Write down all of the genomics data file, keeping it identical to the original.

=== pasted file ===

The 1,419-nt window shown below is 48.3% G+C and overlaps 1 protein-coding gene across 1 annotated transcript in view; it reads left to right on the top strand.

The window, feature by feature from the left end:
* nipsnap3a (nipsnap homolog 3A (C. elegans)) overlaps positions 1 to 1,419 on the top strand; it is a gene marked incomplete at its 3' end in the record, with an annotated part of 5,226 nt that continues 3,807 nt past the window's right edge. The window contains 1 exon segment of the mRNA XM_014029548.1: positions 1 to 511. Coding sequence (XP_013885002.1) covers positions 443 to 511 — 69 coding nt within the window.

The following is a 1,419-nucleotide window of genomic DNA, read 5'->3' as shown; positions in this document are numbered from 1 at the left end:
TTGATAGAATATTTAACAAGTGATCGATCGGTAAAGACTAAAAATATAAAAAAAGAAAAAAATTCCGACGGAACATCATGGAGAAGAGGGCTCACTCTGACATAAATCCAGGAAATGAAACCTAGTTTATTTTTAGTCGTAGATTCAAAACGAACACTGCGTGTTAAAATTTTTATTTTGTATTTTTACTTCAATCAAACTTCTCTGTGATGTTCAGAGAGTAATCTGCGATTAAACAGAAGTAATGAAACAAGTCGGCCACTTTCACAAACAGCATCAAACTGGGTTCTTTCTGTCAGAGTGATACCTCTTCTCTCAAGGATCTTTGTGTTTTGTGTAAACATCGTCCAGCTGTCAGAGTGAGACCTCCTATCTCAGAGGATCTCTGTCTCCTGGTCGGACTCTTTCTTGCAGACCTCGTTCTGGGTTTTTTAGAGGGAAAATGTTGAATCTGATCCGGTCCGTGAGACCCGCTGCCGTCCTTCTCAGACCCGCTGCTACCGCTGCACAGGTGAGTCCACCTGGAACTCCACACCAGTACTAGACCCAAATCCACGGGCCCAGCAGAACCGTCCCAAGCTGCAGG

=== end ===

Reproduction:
The 1,419-nt window shown below is 48.3% G+C and overlaps 1 protein-coding gene across 1 annotated transcript in view; it reads left to right on the top strand.

The window, feature by feature from the left end:
* nipsnap3a (nipsnap homolog 3A (C. elegans)) overlaps positions 1 to 1,419 on the top strand; it is a gene marked incomplete at its 3' end in the record, with an annotated part of 5,226 nt that continues 3,807 nt past the window's right edge. The window contains 1 exon segment of the mRNA XM_014029548.1: positions 1 to 511. Coding sequence (XP_013885002.1) covers positions 443 to 511 — 69 coding nt within the window.

The following is a 1,419-nucleotide window of genomic DNA, read 5'->3' as shown; positions in this document are numbered from 1 at the left end:
TTGATAGAATATTTAACAAGTGATCGATCGGTAAAGACTAAAAATATAAAAAAAGAAAAAAATTCCGACGGAACATCATGGAGAAGAGGGCTCACTCTGACATAAATCCAGGAAATGAAACCTAGTTTATTTTTAGTCGTAGATTCAAAACGAACACTGCGTGTTAAAATTTTTATTTTGTATTTTTACTTCAATCAAACTTCTCTGTGATGTTCAGAGAGTAATCTGCGATTAAACAGAAGTAATGAAACAAGTCGGCCACTTTCACAAACAGCATCAAACTGGGTTCTTTCTGTCAGAGTGATACCTCTTCTCTCAAGGATCTTTGTGTTTTGTGTAAACATCGTCCAGCTGTCAGAGTGAGACCTCCTATCTCAGAGGATCTCTGTCTCCTGGTCGGACTCTTTCTTGCAGACCTCGTTCTGGGTTTTTTAGAGGGAAAATGTTGAATCTGATCCGGTCCGTGAGACCCGCTGCCGTCCTTCTCAGACCCGCTGCTACCGCTGCACAGGTGAGTCCACCTGGAACTCCACACCAGTACTAGACCCAAATCCACGGGCCCAGCAGAACCGTCCCAAGCTGCAGG